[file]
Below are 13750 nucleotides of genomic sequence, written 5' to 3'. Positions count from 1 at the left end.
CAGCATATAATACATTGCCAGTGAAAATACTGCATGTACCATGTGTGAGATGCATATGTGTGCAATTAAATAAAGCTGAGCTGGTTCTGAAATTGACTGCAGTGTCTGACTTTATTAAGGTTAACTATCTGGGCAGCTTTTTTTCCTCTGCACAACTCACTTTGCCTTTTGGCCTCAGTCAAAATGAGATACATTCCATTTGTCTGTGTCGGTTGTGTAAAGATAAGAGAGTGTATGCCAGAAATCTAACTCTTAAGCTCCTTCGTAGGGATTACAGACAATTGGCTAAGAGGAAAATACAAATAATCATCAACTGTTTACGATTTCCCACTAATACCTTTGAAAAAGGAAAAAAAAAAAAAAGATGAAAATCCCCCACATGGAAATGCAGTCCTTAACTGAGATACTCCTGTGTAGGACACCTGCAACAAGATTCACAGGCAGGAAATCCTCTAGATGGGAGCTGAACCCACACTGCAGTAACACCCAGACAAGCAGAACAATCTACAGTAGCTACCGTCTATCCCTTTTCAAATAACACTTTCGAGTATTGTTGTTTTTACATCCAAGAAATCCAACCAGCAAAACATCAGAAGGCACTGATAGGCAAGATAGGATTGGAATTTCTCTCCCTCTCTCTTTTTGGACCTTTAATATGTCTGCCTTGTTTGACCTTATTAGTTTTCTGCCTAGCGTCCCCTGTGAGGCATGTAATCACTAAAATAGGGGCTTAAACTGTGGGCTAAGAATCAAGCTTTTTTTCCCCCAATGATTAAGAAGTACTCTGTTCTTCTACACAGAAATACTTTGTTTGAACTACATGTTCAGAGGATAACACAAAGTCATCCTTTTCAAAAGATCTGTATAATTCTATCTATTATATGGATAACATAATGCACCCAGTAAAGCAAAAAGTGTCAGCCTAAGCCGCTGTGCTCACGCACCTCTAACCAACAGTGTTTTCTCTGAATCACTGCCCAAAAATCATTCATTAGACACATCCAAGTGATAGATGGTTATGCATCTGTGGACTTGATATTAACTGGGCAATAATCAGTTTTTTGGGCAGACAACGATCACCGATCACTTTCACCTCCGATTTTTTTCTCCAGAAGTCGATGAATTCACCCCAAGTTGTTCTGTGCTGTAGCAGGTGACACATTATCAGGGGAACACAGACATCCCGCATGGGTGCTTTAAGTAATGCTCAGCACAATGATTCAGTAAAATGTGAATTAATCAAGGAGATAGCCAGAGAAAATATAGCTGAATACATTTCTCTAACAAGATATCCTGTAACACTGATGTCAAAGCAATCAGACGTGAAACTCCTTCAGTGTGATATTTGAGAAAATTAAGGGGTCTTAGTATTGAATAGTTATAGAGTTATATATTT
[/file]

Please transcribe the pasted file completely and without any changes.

Below are 13750 nucleotides of genomic sequence, written 5' to 3'. Positions count from 1 at the left end.
CAGCATATAATACATTGCCAGTGAAAATACTGCATGTACCATGTGTGAGATGCATATGTGTGCAATTAAATAAAGCTGAGCTGGTTCTGAAATTGACTGCAGTGTCTGACTTTATTAAGGTTAACTATCTGGGCAGCTTTTTTTCCTCTGCACAACTCACTTTGCCTTTTGGCCTCAGTCAAAATGAGATACATTCCATTTGTCTGTGTCGGTTGTGTAAAGATAAGAGAGTGTATGCCAGAAATCTAACTCTTAAGCTCCTTCGTAGGGATTACAGACAATTGGCTAAGAGGAAAATACAAATAATCATCAACTGTTTACGATTTCCCACTAATACCTTTGAAAAAGGAAAAAAAAAAAAAAGATGAAAATCCCCCACATGGAAATGCAGTCCTTAACTGAGATACTCCTGTGTAGGACACCTGCAACAAGATTCACAGGCAGGAAATCCTCTAGATGGGAGCTGAACCCACACTGCAGTAACACCCAGACAAGCAGAACAATCTACAGTAGCTACCGTCTATCCCTTTTCAAATAACACTTTCGAGTATTGTTGTTTTTACATCCAAGAAATCCAACCAGCAAAACATCAGAAGGCACTGATAGGCAAGATAGGATTGGAATTTCTCTCCCTCTCTCTTTTTGGACCTTTAATATGTCTGCCTTGTTTGACCTTATTAGTTTTCTGCCTAGCGTCCCCTGTGAGGCATGTAATCACTAAAATAGGGGCTTAAACTGTGGGCTAAGAATCAAGCTTTTTTTCCCCCAATGATTAAGAAGTACTCTGTTCTTCTACACAGAAATACTTTGTTTGAACTACATGTTCAGAGGATAACACAAAGTCATCCTTTTCAAAAGATCTGTATAATTCTATCTATTATATGGATAACATAATGCACCCAGTAAAGCAAAAAGTGTCAGCCTAAGCCGCTGTGCTCACGCACCTCTAACCAACAGTGTTTTCTCTGAATCACTGCCCAAAAATCATTCATTAGACACATCCAAGTGATAGATGGTTATGCATCTGTGGACTTGATATTAACTGGGCAATAATCAGTTTTTTGGGCAGACAACGATCACCGATCACTTTCACCTCCGATTTTTTTCTCCAGAAGTCGATGAATTCACCCCAAGTTGTTCTGTGCTGTAGCAGGTGACACATTATCAGGGGAACACAGACATCCCGCATGGGTGCTTTAAGTAATGCTCAGCACAATGATTCAGTAAAATGTGAATTAATCAAGGAGATAGCCAGAGAAAATATAGCTGAATACATTTCTCTAACAAGATATCCTGTAACACTGATGTCAAAGCAATCAGACGTGAAACTCCTTCAGTGTGATATTTGAGAAAATTAAGGGGTCTTAGTATTGAATAGTTATAGAGTTATATATTT